A Trust can either be created in the donor's lifetime (an inter vivos trust) or by the donor's will (a testamentary trust). Those established during a donor's lifetime can be either revocable or irrevocable. In the case of a revocable trust, the donor retains control by reserving the right to revoke the trust.
An irrevocable trust constitutes a complete surrender of property and the donor no longer retains any control over the assets.
A revocable trust (often marketed as a “Living Trust”) does not provide any tax benefit because you still control it. This law firm will only recommend a revocable trust in limited circumstances. If you want such a trust against our recommendation, we will be happy to refer you to a firm with less reservations.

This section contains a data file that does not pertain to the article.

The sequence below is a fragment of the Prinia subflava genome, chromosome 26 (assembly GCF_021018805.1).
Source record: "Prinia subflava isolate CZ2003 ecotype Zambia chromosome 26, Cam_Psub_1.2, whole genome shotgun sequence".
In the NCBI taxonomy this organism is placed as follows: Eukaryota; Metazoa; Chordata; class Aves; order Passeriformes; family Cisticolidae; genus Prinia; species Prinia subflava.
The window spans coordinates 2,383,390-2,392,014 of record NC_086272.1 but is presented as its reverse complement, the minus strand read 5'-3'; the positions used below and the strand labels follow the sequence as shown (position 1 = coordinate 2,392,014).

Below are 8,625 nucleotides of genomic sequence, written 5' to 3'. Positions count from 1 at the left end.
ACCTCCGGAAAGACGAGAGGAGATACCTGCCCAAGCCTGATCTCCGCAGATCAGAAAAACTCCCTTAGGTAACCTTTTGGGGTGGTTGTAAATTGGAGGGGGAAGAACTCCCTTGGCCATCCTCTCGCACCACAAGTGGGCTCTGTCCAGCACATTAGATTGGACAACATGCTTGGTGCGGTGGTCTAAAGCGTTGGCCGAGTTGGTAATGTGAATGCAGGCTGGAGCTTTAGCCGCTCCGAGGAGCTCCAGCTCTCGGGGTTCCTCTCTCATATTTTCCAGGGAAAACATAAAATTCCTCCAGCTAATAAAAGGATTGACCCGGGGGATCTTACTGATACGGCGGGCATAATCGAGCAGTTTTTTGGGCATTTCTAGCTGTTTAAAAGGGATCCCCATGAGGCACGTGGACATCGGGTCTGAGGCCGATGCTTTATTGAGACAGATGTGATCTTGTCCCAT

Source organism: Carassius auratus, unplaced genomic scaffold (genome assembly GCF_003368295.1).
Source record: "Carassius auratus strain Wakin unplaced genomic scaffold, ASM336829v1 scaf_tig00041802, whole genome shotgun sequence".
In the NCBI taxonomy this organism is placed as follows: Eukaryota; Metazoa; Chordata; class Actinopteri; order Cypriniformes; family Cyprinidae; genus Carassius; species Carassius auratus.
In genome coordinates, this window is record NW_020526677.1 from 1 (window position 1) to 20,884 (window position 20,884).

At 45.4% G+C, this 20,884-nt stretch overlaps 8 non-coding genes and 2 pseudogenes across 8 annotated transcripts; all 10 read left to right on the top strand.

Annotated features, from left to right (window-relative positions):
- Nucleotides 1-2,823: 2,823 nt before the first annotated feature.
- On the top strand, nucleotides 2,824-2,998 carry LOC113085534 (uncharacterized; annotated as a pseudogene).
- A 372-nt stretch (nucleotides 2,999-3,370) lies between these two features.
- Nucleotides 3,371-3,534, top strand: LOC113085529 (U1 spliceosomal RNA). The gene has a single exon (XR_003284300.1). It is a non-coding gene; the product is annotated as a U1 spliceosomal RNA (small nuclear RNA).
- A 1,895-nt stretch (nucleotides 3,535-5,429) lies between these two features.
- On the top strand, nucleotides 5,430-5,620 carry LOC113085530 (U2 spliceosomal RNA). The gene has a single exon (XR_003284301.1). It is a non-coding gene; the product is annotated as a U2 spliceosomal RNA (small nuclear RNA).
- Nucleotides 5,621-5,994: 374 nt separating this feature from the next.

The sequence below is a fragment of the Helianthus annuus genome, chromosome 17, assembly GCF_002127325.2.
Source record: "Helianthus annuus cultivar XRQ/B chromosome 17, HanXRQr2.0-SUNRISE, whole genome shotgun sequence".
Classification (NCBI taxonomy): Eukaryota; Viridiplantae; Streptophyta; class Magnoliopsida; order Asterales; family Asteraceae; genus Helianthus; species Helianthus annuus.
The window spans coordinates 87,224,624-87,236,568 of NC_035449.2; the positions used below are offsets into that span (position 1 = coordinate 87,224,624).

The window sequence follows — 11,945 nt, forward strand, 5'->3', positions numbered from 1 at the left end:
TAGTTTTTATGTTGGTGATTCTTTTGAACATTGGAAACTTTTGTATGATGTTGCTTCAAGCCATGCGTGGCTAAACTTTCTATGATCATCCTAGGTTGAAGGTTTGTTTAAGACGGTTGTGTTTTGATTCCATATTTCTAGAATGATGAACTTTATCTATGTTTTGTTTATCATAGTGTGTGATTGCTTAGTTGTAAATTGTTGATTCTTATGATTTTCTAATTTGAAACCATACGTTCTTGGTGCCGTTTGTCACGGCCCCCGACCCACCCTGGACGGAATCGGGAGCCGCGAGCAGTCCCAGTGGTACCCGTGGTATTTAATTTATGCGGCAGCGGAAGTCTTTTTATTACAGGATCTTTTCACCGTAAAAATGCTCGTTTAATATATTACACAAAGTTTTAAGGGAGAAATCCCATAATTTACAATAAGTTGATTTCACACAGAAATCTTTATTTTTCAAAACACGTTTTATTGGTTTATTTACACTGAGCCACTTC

While your Will directs how your assets will be distributed, an irrevocable trust can be established to protect assets from substantial taxes and achieve other financial goals.
Trusts can be used to transfer valuable assets outside your estate, while maintaining control over how the property is managed and distributed long after you're gone. Certain trusts can also provide life insurance for your children without adding to the taxable estate at the time of death.
|When should you change your Estate Plan?|
|After a divorce, marriage, birth of children, a move to another state, acquisition of out-of-state property, birth of grandchildren and of course, after a change in financial circumstances.|
|What is probate and should I fear it?|